Inflammatory bowel disease in childhood linked to increased cancer risk

A study in Sweden matched 9,405 incident cases of childhood-onset inflammatory bowel disease with 92,870 comparators from the general population and followed participants through adulthood until a median age of 27 years.


Childhood-onset inflammatory bowel disease is associated with an increased risk of any cancer in childhood and later in life, according to a recent study.

Using Swedish patient registry data from 1964 to 2014, researchers matched 9,405 incident cases of childhood-onset inflammatory bowel disease (ulcerative colitis, n=4,648; Crohn's disease, n=3,768; unclassified, n=989) with 92,870 comparators from the general population for sex, age, birth year, and county. With diagnosis of any cancer as the main outcome, they followed participants through adulthood until a median age of 27 years.

Results were published online on Sept. 20 by The BMJ.

After follow-up, 497 (3.3 per 1,000 person-years) people with childhood-onset inflammatory bowel disease had first cancer, compared with 2,256 (1.5 per 1,000 person-years) comparators (hazard ratio, 2.2; 95% CI, 2.0 to 2.5). Hazard ratios for any cancer were 2.6 among those with ulcerative colitis (95% CI, 2.3 to 3.0) and 1.7 among those with Crohn's disease (95% CI, 1.5 to 2.1).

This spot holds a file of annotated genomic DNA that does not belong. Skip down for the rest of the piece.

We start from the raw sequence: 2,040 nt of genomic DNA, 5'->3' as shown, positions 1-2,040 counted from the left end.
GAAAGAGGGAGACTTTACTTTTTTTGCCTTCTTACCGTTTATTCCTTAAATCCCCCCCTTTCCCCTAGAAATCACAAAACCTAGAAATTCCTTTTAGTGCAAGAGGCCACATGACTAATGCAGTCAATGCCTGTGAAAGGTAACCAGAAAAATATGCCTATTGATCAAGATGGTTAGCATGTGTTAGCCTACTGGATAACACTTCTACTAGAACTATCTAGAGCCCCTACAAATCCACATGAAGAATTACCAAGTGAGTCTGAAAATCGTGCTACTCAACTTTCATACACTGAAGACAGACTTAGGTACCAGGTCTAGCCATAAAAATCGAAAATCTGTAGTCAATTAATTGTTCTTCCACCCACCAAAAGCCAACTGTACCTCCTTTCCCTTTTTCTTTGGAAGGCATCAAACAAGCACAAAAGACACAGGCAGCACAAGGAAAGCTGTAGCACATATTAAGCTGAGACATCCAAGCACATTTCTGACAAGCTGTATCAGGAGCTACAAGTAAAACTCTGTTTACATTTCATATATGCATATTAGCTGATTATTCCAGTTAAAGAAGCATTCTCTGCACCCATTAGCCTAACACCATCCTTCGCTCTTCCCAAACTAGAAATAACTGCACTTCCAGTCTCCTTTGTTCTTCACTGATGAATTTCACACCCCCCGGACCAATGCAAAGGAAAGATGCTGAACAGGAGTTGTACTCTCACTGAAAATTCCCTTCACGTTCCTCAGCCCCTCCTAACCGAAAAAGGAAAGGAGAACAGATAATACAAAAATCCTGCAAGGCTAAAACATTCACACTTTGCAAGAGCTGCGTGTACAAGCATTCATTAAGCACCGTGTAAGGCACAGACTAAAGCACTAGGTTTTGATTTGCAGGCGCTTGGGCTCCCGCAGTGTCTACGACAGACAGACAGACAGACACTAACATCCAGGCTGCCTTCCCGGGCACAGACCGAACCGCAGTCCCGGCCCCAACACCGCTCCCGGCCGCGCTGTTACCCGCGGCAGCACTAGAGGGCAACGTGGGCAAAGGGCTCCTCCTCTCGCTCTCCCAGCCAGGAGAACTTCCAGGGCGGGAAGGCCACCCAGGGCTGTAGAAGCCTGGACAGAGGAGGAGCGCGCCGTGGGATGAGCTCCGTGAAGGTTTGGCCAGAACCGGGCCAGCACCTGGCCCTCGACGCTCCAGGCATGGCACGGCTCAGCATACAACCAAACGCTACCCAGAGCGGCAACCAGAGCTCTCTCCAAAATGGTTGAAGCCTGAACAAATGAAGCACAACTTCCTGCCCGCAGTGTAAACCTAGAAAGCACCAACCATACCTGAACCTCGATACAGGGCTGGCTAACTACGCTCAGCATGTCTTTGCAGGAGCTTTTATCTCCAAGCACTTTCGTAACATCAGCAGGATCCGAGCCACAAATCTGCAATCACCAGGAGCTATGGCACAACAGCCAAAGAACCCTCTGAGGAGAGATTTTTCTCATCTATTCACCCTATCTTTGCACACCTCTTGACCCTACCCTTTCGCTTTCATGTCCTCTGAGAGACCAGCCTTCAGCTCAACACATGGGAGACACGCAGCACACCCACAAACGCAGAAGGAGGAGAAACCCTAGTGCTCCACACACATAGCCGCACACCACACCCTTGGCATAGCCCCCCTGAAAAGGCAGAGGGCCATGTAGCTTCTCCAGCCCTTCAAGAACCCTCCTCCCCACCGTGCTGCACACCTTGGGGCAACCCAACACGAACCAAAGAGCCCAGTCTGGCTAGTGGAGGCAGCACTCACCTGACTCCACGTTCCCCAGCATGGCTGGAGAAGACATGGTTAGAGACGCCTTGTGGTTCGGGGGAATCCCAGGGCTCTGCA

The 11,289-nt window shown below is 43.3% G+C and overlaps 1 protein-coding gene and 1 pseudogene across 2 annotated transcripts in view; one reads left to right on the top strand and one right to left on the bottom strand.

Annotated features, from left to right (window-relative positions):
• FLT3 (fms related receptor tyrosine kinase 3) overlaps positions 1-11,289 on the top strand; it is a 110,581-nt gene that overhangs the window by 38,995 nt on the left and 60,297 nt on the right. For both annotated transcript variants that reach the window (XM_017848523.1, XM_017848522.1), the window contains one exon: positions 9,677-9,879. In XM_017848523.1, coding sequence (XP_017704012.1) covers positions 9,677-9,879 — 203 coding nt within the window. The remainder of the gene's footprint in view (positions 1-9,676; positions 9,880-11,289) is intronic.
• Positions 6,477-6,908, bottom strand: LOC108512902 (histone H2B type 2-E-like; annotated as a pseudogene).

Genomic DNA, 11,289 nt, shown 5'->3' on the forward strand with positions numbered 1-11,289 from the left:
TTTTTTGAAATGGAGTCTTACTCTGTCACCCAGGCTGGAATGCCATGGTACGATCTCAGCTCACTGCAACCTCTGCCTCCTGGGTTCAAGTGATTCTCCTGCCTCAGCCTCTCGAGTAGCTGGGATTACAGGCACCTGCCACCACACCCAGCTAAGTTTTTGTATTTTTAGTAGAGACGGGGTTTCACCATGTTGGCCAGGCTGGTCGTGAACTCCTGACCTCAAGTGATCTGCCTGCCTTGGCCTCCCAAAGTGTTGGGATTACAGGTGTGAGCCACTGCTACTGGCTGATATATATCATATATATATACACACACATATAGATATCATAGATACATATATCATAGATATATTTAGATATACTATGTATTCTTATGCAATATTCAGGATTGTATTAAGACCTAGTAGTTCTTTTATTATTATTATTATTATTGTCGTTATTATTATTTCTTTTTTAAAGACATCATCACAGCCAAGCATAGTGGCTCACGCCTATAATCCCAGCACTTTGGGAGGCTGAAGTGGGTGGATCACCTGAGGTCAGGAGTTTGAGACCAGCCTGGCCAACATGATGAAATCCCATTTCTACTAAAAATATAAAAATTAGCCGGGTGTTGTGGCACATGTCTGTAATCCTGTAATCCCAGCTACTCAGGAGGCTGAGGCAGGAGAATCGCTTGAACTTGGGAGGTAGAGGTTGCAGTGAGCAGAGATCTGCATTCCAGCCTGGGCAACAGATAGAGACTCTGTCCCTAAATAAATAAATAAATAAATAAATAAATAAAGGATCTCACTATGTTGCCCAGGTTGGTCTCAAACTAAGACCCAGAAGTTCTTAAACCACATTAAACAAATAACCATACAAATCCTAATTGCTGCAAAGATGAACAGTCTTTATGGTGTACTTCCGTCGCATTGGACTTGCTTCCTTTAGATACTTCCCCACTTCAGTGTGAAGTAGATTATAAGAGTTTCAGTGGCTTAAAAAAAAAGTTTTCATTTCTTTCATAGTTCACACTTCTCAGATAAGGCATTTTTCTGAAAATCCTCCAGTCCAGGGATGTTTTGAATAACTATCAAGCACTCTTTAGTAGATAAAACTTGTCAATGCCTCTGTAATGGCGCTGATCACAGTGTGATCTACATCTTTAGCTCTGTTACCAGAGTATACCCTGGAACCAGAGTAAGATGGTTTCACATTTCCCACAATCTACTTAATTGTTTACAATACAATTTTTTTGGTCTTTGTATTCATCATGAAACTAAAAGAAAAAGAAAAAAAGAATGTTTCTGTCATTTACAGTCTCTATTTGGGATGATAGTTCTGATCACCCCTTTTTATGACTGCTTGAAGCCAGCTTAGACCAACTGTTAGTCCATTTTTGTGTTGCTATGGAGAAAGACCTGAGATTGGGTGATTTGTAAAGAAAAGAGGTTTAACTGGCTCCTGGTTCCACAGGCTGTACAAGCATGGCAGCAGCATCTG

Of 9,405 patients, 20 had cancer before their 18th birthday, for a hazard ratio of 2.7 (95% CI, 1.6 to 4.4; 0.6 per 1,000 person-years). The increased risk of cancer before the 25th birthday was fairly consistent over time (1964 to 1989: hazard ratio, 1.6 [95% CI, 1.0 to 2.4]; 1990 to 2001: hazard ratio, 2.3 [95% CI, 1.5 to 3.3]; 2002 to 2006: hazard ratio, 2.9 [95% CI, 1.9 to 4.2]; 2007 to 2014: hazard ratio, 2.2 [95% CI, 1.1 to 4.2]).

The authors noted limitations to the analysis, such as the fact that nationwide registers omitted patients' smoking status and detailed information about the extent and severity of disease. The study was also underpowered regarding treatment exposures.

An accompanying editorial pointed out that the study would need at least five times the sample size or person-years of follow-up to be able to detect a doubling of lifetime risk of cancer associated with immunomodulators or biological agents. “Children and their families worrying about cancer risks today might have a long time to wait for reliable information about the long term effects of different treatments. … Until then, these families should perhaps focus on the very low [0.2%] incidence of cancer in childhood,” the editorialist wrote.